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Trends in hours: The U.S. from 1900 to 1950

  • Vandenbroucke, Guillaume

During the first half of the 20th century the length of the workweek in the U.S. declined, and its distribution across wage deciles narrowed. The hypothesis is twofold. First, technological progress, through the rise in wages and the decreasing cost of recreation, made it possible for the average U.S. worker to afford more time off from work. Second, changes in the wage distribution explain the changes in the distribution of hours. A general equilibrium model is built to explore whether such mechanisms can quantitatively account for the observations. The model is calibrated to the U.S. economy in 1900. It predicts 82% of the observed decline in hours, and most of the contraction in their dispersion. The decline in the price of leisure goods accounts for 7% of the total decline in hours.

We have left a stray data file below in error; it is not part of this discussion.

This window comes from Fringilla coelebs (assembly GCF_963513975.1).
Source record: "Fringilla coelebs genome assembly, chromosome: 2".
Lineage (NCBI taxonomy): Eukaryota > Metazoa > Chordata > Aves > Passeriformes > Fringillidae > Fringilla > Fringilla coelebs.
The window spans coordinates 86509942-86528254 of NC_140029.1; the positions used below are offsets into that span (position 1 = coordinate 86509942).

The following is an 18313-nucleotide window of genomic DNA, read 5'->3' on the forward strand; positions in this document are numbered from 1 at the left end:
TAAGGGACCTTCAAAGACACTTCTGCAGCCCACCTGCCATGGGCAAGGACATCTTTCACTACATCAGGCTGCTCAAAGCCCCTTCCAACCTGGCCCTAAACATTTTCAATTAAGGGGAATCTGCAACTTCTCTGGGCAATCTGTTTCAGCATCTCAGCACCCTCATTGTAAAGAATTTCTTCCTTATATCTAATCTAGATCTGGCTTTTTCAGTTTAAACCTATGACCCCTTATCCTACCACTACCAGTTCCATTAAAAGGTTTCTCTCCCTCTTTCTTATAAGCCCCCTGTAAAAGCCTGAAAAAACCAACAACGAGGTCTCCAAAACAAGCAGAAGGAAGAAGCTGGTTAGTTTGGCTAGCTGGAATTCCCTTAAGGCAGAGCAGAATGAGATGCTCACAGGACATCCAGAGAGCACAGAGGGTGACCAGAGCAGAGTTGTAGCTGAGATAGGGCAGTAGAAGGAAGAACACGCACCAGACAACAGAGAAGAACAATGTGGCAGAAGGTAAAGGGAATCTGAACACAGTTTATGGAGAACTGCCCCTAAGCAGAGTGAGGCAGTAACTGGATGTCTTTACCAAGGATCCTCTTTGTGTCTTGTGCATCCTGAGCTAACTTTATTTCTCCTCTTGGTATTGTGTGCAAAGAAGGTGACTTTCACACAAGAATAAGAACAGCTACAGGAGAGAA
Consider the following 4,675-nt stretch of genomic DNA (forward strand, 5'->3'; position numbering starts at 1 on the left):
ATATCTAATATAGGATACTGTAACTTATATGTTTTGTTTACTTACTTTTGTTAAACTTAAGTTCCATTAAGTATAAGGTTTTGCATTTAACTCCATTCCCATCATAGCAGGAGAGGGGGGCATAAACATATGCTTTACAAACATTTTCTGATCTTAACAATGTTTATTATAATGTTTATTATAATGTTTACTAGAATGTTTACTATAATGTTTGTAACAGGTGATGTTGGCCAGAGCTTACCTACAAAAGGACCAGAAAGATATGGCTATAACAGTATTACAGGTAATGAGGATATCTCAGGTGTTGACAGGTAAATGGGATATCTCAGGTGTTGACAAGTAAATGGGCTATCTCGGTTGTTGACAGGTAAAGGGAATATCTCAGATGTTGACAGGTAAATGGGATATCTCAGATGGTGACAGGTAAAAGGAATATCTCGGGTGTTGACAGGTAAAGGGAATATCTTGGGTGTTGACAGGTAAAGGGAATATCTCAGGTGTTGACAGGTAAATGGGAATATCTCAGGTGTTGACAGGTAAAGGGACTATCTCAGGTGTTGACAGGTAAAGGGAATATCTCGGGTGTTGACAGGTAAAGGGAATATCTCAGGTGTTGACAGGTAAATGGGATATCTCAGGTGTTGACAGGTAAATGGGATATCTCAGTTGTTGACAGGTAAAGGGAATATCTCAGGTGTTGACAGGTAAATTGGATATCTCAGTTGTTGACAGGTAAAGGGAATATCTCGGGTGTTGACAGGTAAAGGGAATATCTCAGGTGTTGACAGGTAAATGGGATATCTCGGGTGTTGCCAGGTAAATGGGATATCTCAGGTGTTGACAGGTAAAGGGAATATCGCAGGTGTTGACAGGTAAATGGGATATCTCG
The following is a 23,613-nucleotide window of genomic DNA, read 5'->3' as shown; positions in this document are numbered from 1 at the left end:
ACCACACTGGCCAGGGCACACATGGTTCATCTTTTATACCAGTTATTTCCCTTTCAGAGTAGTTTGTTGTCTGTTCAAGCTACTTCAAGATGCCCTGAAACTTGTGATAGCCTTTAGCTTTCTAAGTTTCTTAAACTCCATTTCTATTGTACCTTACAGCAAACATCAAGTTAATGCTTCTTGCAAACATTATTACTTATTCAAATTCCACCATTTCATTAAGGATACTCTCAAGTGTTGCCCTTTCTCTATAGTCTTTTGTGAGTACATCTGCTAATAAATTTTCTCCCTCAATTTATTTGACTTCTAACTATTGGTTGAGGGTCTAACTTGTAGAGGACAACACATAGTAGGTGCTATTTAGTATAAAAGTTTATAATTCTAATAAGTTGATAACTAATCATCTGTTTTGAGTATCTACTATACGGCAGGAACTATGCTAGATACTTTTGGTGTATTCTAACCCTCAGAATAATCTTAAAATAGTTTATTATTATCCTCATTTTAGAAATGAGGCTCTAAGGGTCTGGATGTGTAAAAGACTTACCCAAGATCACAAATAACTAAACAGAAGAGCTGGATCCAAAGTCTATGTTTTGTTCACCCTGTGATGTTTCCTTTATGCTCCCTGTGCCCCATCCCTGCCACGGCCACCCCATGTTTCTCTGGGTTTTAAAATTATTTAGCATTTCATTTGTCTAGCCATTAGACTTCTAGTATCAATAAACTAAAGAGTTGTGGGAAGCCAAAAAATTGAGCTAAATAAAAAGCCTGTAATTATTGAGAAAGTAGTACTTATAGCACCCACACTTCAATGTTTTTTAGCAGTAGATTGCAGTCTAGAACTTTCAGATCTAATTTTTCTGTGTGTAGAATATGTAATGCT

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Article provided by Elsevier in its journal Journal of Economic Dynamics and Control.

Volume (Year): 33 (2009)
Issue (Month): 1 (January)
Pages: 237-249

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Handle: RePEc:eee:dyncon:v:33:y:2009:i:1:p:237-249
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